Join Date: Jun 2004
Location: New York, USA
Reaching Out to Europe - Live from SES San Jose
Chris Sherman introduces the session with a quick summary and welcomes Massimo Burgio from Ad Maiora.
Massimo starts speaking in some foreign language, to make a point (which I expect he will get to). European market consists of 25 countries, where there are 20 official EC languages. Europe is an active and major portion of the internet population. Search queries with european languages are 1/3 of all searches. Searches per search engine users are the highest in the UK. Europe is a very complicated market. In Europe there are some major local search properties; such as Virgilio, Wanadoo, T-Online, Terra Network, Spray and more. If you are doing SEM in Europe, you must look at the local engines. The UK is the most active market in terms of SEM/SEO services, search adverting spending is 33% (average is 10%), rising stars in the European area are Poland and Scandinavian countries. IAB/EIAA, Jupiter, and SEMPO are all very active in Europe. Many independent search events are also taking place (funny, there was a typo on the slide but that is ok, its a European session, not US session). He did not want to get into the technical side.
He then gives us a little case study on Wyndham hotels. The target countries include; Italy, France, Germany, Spain. But the .com Web site was only in English. PPC networks such as Google, Overture and Espotting were used. They saw that only traffic was coming from Google. The ad editors' specs change over time and are not the same from country to country. So they began building specific ads and landing pages for each specific country. They are in the process of building vertical micro site for his country. He collected some nice data on what types of locations people from Europe (broken down by country) would like to travel to.
Bill Hunt from IBM was next up. He manages IBM's worldwide strategy for search. IBM has 83 localized language versions of its site representing 31 countries. He has developed a clear management system for SEM, this way they make sure to apply the same things in every market (just fined tuned for each market). Common problems with international SEM include; (1) all the problems faced in the US in English, (2) Not thinking like the consumer in the market, (3) Poor quality translations typically not optimized, (4) Lack of centralized approach, vision and support, (5) Lack of resources - people and money, (6) faulty or no keyword research in local language, (7) multiple simultaneous campaigns - partners & affiliates, and (8) poor or inefficient navigation to and from country sites.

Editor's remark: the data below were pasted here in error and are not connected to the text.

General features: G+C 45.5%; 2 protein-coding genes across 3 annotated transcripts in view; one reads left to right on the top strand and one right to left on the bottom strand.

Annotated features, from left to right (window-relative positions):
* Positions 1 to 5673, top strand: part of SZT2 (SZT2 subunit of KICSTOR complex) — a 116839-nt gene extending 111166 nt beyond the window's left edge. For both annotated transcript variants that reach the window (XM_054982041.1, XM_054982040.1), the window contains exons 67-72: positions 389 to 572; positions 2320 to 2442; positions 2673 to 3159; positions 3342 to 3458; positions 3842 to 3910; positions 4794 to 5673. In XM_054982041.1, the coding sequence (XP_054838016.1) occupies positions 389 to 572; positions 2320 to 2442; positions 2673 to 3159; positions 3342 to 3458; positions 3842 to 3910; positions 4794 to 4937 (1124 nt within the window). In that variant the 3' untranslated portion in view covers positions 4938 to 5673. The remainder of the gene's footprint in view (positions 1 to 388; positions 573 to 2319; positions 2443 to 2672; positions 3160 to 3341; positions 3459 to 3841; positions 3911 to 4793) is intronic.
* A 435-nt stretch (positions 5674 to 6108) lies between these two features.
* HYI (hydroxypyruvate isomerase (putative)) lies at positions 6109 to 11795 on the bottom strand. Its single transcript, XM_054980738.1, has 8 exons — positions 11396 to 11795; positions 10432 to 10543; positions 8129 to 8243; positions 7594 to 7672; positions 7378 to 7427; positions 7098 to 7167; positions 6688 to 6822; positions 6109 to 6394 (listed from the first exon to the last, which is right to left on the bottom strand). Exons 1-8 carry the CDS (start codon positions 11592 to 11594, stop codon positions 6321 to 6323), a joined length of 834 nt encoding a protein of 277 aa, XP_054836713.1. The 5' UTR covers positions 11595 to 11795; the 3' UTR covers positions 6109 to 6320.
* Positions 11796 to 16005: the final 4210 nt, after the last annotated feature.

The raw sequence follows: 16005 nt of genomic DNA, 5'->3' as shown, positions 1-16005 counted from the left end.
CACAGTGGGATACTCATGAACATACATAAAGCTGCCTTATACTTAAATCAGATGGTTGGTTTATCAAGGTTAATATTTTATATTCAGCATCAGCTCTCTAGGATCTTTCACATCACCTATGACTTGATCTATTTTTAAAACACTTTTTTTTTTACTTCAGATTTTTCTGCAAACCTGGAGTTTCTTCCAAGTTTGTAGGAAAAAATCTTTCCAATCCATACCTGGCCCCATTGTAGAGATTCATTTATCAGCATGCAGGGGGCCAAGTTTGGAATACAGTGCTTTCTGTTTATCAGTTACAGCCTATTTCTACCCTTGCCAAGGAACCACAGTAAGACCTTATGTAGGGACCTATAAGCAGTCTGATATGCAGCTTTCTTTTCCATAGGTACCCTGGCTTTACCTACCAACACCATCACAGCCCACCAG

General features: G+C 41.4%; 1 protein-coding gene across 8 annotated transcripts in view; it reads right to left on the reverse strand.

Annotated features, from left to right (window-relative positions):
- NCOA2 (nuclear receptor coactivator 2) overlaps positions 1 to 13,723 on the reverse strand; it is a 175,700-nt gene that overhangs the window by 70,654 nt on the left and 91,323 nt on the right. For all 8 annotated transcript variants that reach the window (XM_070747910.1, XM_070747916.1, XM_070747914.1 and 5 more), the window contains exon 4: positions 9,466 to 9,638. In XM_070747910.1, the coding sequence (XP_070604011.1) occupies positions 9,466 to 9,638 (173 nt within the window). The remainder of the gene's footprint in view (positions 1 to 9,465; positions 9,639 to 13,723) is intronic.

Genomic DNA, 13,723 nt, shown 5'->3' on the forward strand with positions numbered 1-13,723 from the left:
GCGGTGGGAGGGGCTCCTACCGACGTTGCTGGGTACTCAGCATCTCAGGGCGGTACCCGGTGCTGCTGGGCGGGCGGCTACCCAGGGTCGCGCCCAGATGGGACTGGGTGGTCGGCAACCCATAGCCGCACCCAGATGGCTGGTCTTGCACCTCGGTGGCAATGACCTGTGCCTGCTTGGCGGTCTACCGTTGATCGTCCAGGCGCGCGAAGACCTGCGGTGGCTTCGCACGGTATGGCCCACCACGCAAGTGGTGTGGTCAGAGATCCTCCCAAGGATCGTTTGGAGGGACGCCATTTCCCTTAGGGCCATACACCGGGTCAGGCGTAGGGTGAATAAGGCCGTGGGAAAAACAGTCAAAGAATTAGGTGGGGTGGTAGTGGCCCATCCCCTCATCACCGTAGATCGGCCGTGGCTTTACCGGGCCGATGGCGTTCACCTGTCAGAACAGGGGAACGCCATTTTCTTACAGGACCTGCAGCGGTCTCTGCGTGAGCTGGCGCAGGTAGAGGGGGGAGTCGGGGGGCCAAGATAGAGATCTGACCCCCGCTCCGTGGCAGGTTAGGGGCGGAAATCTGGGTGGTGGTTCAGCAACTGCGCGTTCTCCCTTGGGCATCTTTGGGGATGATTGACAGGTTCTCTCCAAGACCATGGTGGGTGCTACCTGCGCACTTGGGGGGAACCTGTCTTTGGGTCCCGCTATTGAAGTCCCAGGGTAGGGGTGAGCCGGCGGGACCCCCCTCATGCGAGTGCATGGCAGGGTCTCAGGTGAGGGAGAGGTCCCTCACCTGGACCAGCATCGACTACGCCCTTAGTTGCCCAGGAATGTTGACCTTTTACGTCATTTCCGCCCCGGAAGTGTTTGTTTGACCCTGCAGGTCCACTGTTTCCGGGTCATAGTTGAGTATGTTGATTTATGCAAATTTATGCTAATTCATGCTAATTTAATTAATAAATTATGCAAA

The Global SEM process:
Market Research -> E-commerce Strategy -> Strategy -> Conduct keyword Research -> Localization -> Optimization -> Measure
Barrier # 1: Local market search engines restrict pages to those with local languages or local top level domain, 90% of Europeans use the local languages version of the search engines.
The US centric Google.com brings up IBM as the first result for "ibm thinkpad", the second tab they picked (i think german language) brought up the wrong german page, the third tab was german located pages only which requires you to have a site that lives in germany or the domain suffix must be .de.
Removing Location & Language Barriers:
- Use correct meta language tags (html lang="de") and (meta http-equiv="Content...)
- Use local domains (i.e. .de, .fr, .co.uk), they can be hosted in the US and at least a few pages on the local market domain
Barrier # 3: Cheap translation is just that...cheap. Translators are not good optimizers (mostly). Many translators do not use the internet often. Few translators don't understand keyword research. Translation tools typically kill current optimization efforts. And None of the major localization firms currently use keyword research as part of their glossary development or translation process.
Barrier # 4: Keyword variations and mapping.